Steve Kerr Feels Bad For NBA Fans, But Load Management Isn’t The Issue | 58-Game Schedule Is The Answer

Last Friday the Golden State Warriors rested Stephen Curry, Klay Thompson and Draymond Green against the Cleveland Cavaliers, the second night of a back-to-back. There were upset fans who only get to see Curry and company once per season, and the move ignited the “what about the fan” debate, when it comes to load management. Warriors head coach Steve Kerr feels for the fans and says he will continue to advocate for a 72-game season.

But that still won’t solve the real issue.

“I feel terrible for fans who buy tickets expecting to see someone play and they don’t get to see that person play,” Kerr said. “It’s a brutal part of the business. It’s why I’m going to continue to advocate for 72-game seasons.
“You take 10 games off the schedule, it always feels like with 10 games left in the year everybody’s sort of had it anyways. That creates enough rest where we don’t have to have some of these crazy situations. I think you’d see way fewer games missed from players.”

First, when anyone purchases tickets to a live event there is no guarantee that you are going to see who you want to see. That’s the chance you take with live events, specifically live athletic events.

For instance if you bought tickets to see Denzel Washington in “The Iceman Cometh” and he was sick and you saw the understudy instead, you’d be disappointed for sure. But all that ticket guaranteed you was the play, which still proceeded.

Load Management Isn’t The Problem

Same with an NBA game. Tickets to the Warriors vs. Cavaliers doesn’t entitle you to see Curry and Donovan Mitchell, etc. It entitles you to a game between the Warriors and Cavaliers, which took place.

These are the breaks.

Eliminating 10 games from the schedule will get rid of back-to-backs, which is a good thing. But that still barely reduces the number of loads a player has over seven days.

On average an NBA team plays 3.6 games over a seven-day period. With many weeks consisting of four games in seven nights.

That’s too many games.

Players and coaches don’t want to load manage. But they have to do so because they need rest and recovery days.

Players today enter the NBA with far more mileage and wear and tear on their bodies than players of previous generations.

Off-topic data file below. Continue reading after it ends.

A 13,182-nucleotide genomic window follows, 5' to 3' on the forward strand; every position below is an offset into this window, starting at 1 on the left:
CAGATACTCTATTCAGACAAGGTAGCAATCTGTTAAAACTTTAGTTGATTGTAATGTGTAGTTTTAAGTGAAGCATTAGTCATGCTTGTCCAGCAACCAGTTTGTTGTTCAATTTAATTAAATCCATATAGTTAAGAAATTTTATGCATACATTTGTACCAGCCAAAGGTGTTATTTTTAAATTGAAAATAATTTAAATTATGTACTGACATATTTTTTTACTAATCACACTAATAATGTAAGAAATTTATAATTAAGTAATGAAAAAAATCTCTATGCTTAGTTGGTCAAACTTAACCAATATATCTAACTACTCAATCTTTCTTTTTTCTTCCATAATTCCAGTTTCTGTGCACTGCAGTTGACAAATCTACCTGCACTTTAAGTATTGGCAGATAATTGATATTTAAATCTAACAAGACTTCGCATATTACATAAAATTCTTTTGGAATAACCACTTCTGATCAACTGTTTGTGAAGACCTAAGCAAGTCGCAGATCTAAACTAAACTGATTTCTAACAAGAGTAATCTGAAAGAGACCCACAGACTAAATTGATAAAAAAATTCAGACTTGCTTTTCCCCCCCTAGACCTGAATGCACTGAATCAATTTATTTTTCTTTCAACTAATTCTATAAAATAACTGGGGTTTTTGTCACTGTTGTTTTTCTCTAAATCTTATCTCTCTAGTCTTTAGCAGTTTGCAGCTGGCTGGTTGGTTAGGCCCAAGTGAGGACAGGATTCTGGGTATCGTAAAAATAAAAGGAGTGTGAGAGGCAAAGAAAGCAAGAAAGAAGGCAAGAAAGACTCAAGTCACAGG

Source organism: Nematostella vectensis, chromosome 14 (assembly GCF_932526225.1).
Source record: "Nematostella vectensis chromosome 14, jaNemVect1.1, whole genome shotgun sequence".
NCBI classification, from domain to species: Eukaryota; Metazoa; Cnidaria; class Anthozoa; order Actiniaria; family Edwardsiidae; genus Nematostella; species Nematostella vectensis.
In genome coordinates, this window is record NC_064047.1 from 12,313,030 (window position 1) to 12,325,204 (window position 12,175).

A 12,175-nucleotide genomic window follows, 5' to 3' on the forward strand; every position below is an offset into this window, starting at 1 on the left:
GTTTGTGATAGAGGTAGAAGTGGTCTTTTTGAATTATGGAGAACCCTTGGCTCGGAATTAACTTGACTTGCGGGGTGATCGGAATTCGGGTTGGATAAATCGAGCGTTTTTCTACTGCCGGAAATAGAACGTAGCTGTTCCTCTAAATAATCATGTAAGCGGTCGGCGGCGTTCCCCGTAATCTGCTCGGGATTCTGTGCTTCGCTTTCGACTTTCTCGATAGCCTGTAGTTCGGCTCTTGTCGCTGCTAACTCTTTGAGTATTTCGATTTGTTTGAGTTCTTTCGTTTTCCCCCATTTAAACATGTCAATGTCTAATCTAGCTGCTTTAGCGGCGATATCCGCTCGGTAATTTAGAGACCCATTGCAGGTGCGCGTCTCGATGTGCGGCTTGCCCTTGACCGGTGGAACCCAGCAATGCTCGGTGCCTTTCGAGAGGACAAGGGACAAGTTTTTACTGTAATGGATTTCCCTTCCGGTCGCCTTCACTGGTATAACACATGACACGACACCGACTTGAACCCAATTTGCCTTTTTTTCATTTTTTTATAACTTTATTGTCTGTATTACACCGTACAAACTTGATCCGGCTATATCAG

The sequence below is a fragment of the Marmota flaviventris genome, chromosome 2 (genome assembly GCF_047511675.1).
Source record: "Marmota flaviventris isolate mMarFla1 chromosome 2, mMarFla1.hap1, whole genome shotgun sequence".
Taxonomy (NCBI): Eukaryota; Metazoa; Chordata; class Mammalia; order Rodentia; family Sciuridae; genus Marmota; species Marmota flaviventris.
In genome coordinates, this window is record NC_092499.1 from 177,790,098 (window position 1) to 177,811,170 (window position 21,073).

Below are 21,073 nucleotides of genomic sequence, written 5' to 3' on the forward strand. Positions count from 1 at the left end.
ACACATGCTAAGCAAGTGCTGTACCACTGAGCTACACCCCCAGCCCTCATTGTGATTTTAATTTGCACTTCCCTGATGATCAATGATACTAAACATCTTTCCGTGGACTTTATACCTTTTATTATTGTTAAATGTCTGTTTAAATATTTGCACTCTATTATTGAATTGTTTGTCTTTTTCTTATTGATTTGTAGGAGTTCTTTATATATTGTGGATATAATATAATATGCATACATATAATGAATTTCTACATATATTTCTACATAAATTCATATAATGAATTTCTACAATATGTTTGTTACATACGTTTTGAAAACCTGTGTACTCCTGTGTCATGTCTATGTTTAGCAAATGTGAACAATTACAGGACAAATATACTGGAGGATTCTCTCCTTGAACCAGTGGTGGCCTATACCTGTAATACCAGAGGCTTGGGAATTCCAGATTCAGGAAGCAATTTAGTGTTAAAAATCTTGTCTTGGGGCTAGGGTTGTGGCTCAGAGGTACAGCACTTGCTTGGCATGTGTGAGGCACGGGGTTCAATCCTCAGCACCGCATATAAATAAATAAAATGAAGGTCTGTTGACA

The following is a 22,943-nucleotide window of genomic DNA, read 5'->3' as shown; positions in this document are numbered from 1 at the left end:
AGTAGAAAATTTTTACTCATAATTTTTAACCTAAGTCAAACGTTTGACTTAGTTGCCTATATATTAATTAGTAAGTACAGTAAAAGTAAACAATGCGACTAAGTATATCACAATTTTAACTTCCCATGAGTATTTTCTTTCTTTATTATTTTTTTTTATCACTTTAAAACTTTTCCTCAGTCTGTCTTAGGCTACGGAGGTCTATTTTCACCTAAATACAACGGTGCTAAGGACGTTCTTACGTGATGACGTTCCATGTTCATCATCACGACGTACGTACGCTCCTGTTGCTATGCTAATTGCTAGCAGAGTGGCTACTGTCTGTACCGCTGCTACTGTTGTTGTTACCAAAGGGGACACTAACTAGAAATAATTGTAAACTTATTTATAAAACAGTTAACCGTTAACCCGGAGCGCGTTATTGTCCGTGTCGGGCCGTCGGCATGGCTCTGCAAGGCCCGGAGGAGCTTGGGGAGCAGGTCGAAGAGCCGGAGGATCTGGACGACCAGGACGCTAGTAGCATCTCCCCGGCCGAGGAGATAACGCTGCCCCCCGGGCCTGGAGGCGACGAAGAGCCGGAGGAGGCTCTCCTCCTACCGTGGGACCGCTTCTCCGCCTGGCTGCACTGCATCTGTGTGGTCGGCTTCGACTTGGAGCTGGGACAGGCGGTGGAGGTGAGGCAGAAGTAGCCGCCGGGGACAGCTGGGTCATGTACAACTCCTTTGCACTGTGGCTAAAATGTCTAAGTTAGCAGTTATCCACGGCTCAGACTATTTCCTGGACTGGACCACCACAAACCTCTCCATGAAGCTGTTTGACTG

It’s Time For The 58-Game Regular Season

The NBA currently has 30 teams, if each team plays the other 29 twice (home and away) that’s a 58-game season. If played over the same mid October to April time period, you wouldn’t have more than two games played by any team over a seven day period.

For those of you crying over lost revenue, figure it out. Sell more jersey sponsorships.

Since the season will be shorter the games will have more impact. Sell the “Race to the Playoffs” as a separate broadcast package.

With a shortened season you could really do something big with the in-season tournament. Make it like European Football Champions League and sell it as a separate broadcast package.

Enhance the second screen experience using Next Gen stats and AI, make it a true immersive or VR experience. Charge some tech company a bundle for the naming rights.

The NBA offices are filled with brilliant sports marketing professionals. No doubt better ideas than these have been brainstormed at countless meetings. Just because you can’t immediately see where the money is going to come from, doesn’t mean cutting the season isn’t the right thing to do.

A 58-game schedule would allow for a recovery day, a strength training day, a practice day (coaches will be happy about this), a cardio and skill development day and film study. None of these things happen during the regular season. Players often strength train immediately following a game or the morning of, and there is essentially no practice during the regular season.

I have independently spoken to sports scientists, trainers and sports medicine professionals over the past two years. They all agree an 82-game regular season is too taxing a load on the body. Two physical loads (games) over a seven day period is the consensus by that informal group.

The game is too taxing to adhere to the antiquated 82-game model. If the league wants to preserve players, increase interest and evolve with modern sport science, it’s the right move.

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